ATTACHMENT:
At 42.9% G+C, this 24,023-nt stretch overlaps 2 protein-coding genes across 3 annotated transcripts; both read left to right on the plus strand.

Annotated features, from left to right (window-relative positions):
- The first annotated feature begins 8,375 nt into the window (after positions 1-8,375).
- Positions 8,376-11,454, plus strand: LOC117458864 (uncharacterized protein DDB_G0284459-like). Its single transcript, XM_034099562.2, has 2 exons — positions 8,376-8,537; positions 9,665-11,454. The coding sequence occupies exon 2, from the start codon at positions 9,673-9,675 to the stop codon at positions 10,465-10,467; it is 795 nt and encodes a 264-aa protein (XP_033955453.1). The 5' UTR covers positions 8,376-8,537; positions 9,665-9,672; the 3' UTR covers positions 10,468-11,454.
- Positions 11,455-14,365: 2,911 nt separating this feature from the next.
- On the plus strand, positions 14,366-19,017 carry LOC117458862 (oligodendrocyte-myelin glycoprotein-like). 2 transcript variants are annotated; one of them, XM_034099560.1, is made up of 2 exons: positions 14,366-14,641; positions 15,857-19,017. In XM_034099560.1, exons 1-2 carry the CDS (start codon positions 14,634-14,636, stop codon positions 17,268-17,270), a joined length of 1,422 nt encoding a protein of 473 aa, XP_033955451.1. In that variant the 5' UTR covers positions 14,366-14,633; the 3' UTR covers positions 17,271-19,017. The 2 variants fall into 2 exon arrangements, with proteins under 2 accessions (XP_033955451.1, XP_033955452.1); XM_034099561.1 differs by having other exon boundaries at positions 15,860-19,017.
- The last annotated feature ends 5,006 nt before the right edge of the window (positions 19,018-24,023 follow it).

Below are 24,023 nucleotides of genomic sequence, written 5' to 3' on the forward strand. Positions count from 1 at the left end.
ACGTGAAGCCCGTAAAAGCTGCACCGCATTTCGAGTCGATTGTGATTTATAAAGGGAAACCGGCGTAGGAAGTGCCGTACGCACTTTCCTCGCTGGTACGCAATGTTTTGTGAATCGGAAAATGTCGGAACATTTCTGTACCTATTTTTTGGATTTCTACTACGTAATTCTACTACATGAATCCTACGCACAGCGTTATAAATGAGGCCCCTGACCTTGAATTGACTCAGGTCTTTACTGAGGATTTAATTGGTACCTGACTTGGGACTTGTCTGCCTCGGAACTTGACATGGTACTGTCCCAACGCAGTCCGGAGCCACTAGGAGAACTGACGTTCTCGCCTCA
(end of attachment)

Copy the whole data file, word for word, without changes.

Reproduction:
At 42.9% G+C, this 24,023-nt stretch overlaps 2 protein-coding genes across 3 annotated transcripts; both read left to right on the plus strand.

Annotated features, from left to right (window-relative positions):
- The first annotated feature begins 8,375 nt into the window (after positions 1-8,375).
- Positions 8,376-11,454, plus strand: LOC117458864 (uncharacterized protein DDB_G0284459-like). Its single transcript, XM_034099562.2, has 2 exons — positions 8,376-8,537; positions 9,665-11,454. The coding sequence occupies exon 2, from the start codon at positions 9,673-9,675 to the stop codon at positions 10,465-10,467; it is 795 nt and encodes a 264-aa protein (XP_033955453.1). The 5' UTR covers positions 8,376-8,537; positions 9,665-9,672; the 3' UTR covers positions 10,468-11,454.
- Positions 11,455-14,365: 2,911 nt separating this feature from the next.
- On the plus strand, positions 14,366-19,017 carry LOC117458862 (oligodendrocyte-myelin glycoprotein-like). 2 transcript variants are annotated; one of them, XM_034099560.1, is made up of 2 exons: positions 14,366-14,641; positions 15,857-19,017. In XM_034099560.1, exons 1-2 carry the CDS (start codon positions 14,634-14,636, stop codon positions 17,268-17,270), a joined length of 1,422 nt encoding a protein of 473 aa, XP_033955451.1. In that variant the 5' UTR covers positions 14,366-14,633; the 3' UTR covers positions 17,271-19,017. The 2 variants fall into 2 exon arrangements, with proteins under 2 accessions (XP_033955451.1, XP_033955452.1); XM_034099561.1 differs by having other exon boundaries at positions 15,860-19,017.
- The last annotated feature ends 5,006 nt before the right edge of the window (positions 19,018-24,023 follow it).

Below are 24,023 nucleotides of genomic sequence, written 5' to 3' on the forward strand. Positions count from 1 at the left end.
ACGTGAAGCCCGTAAAAGCTGCACCGCATTTCGAGTCGATTGTGATTTATAAAGGGAAACCGGCGTAGGAAGTGCCGTACGCACTTTCCTCGCTGGTACGCAATGTTTTGTGAATCGGAAAATGTCGGAACATTTCTGTACCTATTTTTTGGATTTCTACTACGTAATTCTACTACATGAATCCTACGCACAGCGTTATAAATGAGGCCCCTGACCTTGAATTGACTCAGGTCTTTACTGAGGATTTAATTGGTACCTGACTTGGGACTTGTCTGCCTCGGAACTTGACATGGTACTGTCCCAACGCAGTCCGGAGCCACTAGGAGAACTGACGTTCTCGCCTCA